Spread of medical waste threatens public health in Ras al-Ain city
Enab Baladi – Ras al-Ain
Medical waste is widely spread in the city of Ras al-Ain, northwest of al-Hasakah governorate, to the point that it has become a threat to public health and the surrounding environment, causing fear among the people.
Contaminated needles, bloody vials, protective masks, gloves contaminated with blood, disposable surgical instruments, and other equipment that contain dangerous chemicals or carry pathogens are widely spread despite the presence of special incinerators.
The spread of waste carries many negative effects, as it poses a direct health threat to the residents and healthcare workers and exposes them to various diseases.
Serious dangers and proposals
Muhannad al-Abdullah, from Ras al-Ain, expressed his dissatisfaction and concern over the spread of medical waste in the area and considered it a threat to the health of the people and the environment, calling for the need for immediate action by the concerned authorities to solve this urgent problem.
During an interview with Enab Baladi, al-Abdullah proposed a solution by providing incinerators for medical waste in order to address this problem and dispose of it in a safe and effective manner.
Chemist Dr. Abdul Rahman al-Ahmad said that medical waste poses a grave danger to society and the environment, pointing to the urgent need to take effective measures.
Al-Ahmad added to Enab Baladi that one of the primary and basic solutions is to provide incinerators for medical waste, considering it an effective way to eliminate this waste safely and tightly.
Al-Ahmad pointed out that medical waste in this way turns into ashes and harmless gases that are subject to strict environmental standards.
Rakan al-Jaloud, director of health in the local council in Ras al-Ain, told Enab Baladi that the main reason behind the spread of medical waste is the wrong professional practices of some pharmacies and private hospitals.
Al-Jaloud mentioned that some pharmacies provide treatment to patients inside the pharmacy, which is prohibited by law, and therefore they dispose of medical waste illegally by throwing it in containers or in the streets.
He added that the cleaners in some private hospitals and medical centers throw waste randomly, which poses a threat to public health.
Al-Jaloud explained that the Health Directorate organized violations against those in charge of health centers and pharmacies that throw medical waste in an inappropriate manner and in violation of health conditions and indicated that there are incinerators for expired medicines and medical waste within the National Hospital.
The local health official added that there are special incinerators in every health center, stressing the need to destroy medical waste in those incinerators to maintain public safety.
Medical waste damage
Healthcare waste contains potentially harmful microorganisms that can infect hospital patients, health workers, and the general public.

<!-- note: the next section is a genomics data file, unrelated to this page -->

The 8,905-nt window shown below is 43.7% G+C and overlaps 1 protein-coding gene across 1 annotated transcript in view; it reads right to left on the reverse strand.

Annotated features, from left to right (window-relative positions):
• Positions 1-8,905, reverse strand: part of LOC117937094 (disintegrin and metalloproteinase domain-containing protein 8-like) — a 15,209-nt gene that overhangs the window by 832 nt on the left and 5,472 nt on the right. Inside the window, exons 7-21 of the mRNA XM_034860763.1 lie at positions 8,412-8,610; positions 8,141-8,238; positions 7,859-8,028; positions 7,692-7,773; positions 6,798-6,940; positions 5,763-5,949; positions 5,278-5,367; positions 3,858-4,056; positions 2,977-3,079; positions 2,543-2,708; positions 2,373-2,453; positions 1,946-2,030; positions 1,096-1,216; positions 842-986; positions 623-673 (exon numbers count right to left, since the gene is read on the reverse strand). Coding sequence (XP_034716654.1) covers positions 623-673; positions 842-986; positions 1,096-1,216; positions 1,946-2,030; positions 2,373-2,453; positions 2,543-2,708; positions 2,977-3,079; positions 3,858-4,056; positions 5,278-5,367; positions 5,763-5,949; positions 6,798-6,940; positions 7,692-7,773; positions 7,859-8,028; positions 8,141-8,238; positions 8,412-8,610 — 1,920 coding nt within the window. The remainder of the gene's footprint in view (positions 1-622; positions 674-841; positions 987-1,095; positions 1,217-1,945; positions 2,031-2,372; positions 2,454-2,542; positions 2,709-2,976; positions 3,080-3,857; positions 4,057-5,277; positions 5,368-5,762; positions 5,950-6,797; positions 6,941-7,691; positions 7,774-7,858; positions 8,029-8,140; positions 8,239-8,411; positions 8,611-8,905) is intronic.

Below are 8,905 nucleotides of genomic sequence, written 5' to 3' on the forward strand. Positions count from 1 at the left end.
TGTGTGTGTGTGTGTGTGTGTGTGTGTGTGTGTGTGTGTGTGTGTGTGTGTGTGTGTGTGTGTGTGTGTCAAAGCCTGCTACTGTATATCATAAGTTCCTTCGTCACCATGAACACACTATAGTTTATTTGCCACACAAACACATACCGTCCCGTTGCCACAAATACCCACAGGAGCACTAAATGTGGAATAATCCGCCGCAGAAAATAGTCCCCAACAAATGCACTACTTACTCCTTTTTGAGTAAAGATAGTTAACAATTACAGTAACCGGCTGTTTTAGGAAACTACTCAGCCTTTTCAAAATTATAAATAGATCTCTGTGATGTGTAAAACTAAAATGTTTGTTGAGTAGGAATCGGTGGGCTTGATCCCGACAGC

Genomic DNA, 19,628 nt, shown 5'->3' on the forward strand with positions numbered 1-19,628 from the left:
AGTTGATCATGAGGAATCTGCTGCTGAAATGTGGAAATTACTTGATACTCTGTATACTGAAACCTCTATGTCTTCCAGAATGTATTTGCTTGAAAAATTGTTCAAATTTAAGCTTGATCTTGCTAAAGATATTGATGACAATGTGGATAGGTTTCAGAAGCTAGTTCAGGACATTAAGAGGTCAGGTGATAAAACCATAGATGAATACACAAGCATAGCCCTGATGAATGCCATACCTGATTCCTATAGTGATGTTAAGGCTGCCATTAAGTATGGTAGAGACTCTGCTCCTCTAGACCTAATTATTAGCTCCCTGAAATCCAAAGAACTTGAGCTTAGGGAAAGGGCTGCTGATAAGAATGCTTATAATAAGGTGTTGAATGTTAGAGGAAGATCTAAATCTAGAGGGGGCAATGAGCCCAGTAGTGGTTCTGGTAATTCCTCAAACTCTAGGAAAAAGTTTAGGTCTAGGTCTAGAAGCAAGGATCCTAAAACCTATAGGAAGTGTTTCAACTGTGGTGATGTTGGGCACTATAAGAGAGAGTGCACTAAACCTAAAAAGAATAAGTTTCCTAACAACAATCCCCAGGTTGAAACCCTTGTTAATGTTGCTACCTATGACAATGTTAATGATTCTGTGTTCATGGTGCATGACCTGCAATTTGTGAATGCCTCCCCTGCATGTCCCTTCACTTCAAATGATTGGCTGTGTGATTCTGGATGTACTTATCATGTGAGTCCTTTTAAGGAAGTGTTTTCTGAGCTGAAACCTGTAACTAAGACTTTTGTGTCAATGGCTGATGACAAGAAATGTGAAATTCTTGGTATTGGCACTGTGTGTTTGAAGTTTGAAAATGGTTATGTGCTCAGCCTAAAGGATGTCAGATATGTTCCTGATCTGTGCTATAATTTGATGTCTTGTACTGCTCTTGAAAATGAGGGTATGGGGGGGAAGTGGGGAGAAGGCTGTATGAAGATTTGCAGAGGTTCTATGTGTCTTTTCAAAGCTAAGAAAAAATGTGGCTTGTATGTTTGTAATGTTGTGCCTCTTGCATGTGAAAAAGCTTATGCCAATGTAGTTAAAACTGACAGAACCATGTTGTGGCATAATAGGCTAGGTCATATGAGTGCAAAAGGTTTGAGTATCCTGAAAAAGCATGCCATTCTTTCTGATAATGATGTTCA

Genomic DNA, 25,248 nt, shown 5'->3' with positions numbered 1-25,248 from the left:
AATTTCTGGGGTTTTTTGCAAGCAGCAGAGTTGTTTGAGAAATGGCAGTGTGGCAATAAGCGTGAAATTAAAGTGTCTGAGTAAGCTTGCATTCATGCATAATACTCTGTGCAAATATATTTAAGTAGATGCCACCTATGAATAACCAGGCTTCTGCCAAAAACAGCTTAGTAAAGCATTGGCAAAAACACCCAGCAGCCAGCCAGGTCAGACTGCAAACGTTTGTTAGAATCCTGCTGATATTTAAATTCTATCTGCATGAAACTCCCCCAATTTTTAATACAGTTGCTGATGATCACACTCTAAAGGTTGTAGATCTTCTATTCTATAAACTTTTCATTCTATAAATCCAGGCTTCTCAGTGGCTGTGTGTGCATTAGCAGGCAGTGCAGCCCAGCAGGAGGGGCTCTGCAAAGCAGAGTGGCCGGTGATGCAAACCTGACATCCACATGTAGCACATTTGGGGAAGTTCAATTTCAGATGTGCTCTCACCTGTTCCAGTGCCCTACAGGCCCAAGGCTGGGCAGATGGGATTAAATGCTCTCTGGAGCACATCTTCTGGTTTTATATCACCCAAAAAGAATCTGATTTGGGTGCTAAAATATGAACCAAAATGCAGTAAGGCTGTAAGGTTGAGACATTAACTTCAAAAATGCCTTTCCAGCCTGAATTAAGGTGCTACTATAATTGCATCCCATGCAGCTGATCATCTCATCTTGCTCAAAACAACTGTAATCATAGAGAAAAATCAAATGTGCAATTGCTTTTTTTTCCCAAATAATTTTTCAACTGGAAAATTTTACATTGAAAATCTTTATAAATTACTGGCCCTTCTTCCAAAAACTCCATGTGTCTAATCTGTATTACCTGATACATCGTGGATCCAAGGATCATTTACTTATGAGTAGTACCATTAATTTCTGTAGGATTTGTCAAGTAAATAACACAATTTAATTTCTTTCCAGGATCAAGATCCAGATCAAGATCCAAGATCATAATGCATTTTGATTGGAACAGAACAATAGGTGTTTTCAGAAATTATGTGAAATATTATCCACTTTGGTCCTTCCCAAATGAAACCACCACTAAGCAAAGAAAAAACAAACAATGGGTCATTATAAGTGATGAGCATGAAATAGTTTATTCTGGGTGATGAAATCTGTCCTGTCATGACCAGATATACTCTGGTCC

Other potential risks may include the spread of drug-resistant microorganisms from healthcare facilities into the environment, according to the World Health Organization.
Health risks related to waste and by-products include:
– Burns caused by exposure to radiation.
– Injuries caused by puncture with sharp tools.
– Poisoning and contamination by the effect of pharmaceutical preparations, especially antibiotics and cytotoxic drugs.
– Poisoning and contamination by wastewater and by elements or compounds such as mercury or dioxins that are released during the burning of waste.
The UN agency that is responsible for international public health stated that out of the total waste of health care activities, the percentage of general non-hazardous waste is 85%, compared to household waste, and the remaining 15% was considered hazardous materials that could transmit infection or be toxic or radioactive.
The Health Organization added that the main sources of health care waste are hospitals and other health facilities, then laboratories and research centers, followed by morgues and autopsy centers, then research laboratories and animal examinations, then blood banks and sample collection services, and finally, nursing homes for the elderly.
Causes and solutions
The most common problems related to healthcare waste are lack of awareness of health risks related to medical waste, inadequate training on proper management of waste, absence of waste management and disposal systems, lack of financial and human resources, and the low level of priority given to health care issues, says WHO.
The World Health Organization put forward some solutions to manage this waste, which are:
- Building a comprehensive system that addresses responsibilities, resource allocation, waste handling, and disposal, and considered this to be a long-term process supported by incremental improvements.
- Raise awareness of the risks associated with healthcare waste and safe practices.
- Selection of safe and environmentally friendly management options in order to protect people from dangers when collecting, handling, storing, transporting, treating, or disposing of waste.
- Government commitment and support are essential if global and long-term improvements are to be made and immediate action can be taken at the local level.
if you think the article contain wrong information or you have additional details Send Correction
- Mystery circumstances surround al-Muhajir arrest by Tahrir al-Sham
- Obliteration of evidence: Assad scraps field courts; erases military records
- Economic Malfunction: People’s need is 55 times minimum salary in Syria
- Syrian Refugees Marry Foreigners
- Latakia: Nursery fee is equivalent to employee’s salary for two years